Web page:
g) any of the disclosed devices or portions thereof may be combined together or separated into further portions unless specifically stated otherwise;

h) no specific sequence of acts or steps is intended to be required unless specifically indicated; and

i) the term “plurality of” an element includes two or more of the claimed element, and does not imply any particular range of number of elements; that is, a plurality of elements may be as few as two elements, and may include an immeasurable number of elements.

Claims (8)

The invention claimed is:
1. A method of selecting data from a first electronic device for a second electronic device, the second electronic device comprising an identity module card and being arranged to receive messages over a communication bearer, and transfer a received message to the identity module card when determining from an indication in said received message that the received message is intended for said identity module card, the method comprising acts of:
receiving from the second electronic device an applet type available on the identity module card;
retrieving data selected on the first electronic device;
retrieving one or more commands associated to said selected data, the one or more retrieved commands corresponding to predefined commands supported by the identity module card of the second electronic device;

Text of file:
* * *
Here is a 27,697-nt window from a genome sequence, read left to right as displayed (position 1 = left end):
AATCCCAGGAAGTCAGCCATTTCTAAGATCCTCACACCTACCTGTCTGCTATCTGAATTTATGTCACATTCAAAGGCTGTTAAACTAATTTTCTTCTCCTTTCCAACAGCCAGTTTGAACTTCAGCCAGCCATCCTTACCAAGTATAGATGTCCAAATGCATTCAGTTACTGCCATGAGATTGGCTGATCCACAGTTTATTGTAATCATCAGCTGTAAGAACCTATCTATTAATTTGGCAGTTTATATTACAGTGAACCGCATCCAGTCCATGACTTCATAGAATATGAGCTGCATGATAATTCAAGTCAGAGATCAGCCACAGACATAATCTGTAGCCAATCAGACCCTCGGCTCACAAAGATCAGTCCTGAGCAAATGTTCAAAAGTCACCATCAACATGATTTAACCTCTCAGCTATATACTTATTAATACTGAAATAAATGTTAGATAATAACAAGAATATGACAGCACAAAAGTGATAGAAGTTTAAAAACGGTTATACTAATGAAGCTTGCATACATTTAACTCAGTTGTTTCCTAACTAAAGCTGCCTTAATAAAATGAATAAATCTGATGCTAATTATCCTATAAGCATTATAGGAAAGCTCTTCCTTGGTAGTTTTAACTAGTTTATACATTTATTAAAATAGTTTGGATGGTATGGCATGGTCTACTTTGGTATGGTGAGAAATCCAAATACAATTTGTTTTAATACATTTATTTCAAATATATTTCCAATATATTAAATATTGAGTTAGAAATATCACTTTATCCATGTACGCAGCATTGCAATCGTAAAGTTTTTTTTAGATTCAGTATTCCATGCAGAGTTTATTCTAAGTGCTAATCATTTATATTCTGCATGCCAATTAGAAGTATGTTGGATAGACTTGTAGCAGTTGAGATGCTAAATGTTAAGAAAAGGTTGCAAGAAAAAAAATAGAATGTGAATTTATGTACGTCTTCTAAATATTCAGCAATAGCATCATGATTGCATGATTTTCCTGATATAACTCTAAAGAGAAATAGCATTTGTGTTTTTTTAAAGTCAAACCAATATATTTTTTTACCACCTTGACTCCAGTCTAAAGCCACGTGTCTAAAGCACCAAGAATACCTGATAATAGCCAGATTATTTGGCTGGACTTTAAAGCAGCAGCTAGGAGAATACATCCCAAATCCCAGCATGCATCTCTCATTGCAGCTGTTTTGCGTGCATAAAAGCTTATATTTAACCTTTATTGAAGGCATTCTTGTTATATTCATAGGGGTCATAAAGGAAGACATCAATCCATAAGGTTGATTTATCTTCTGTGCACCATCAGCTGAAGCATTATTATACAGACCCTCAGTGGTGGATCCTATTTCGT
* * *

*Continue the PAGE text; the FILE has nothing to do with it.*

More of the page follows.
generating, based on the applet type available on the identity module card and using the selected data and the associated command(s) a triggering message, said triggering message comprising an indication that the triggering message is intended for the identity module card of the second electronic device and enabling a triggering of the corresponding predefined command(s) for said selected data by said identity module card; and
sending the triggering message over the communication bearer to the second electronic device, thereby causing the identity module card to trigger the corresponding predefined command(s) for the selected data.
2. The method of claim 1, wherein the identity module card of the second electronic device comprises an applet configured for interpreting the triggering message, the indication in the triggering message further being an indication that the triggering message is intended for said applet.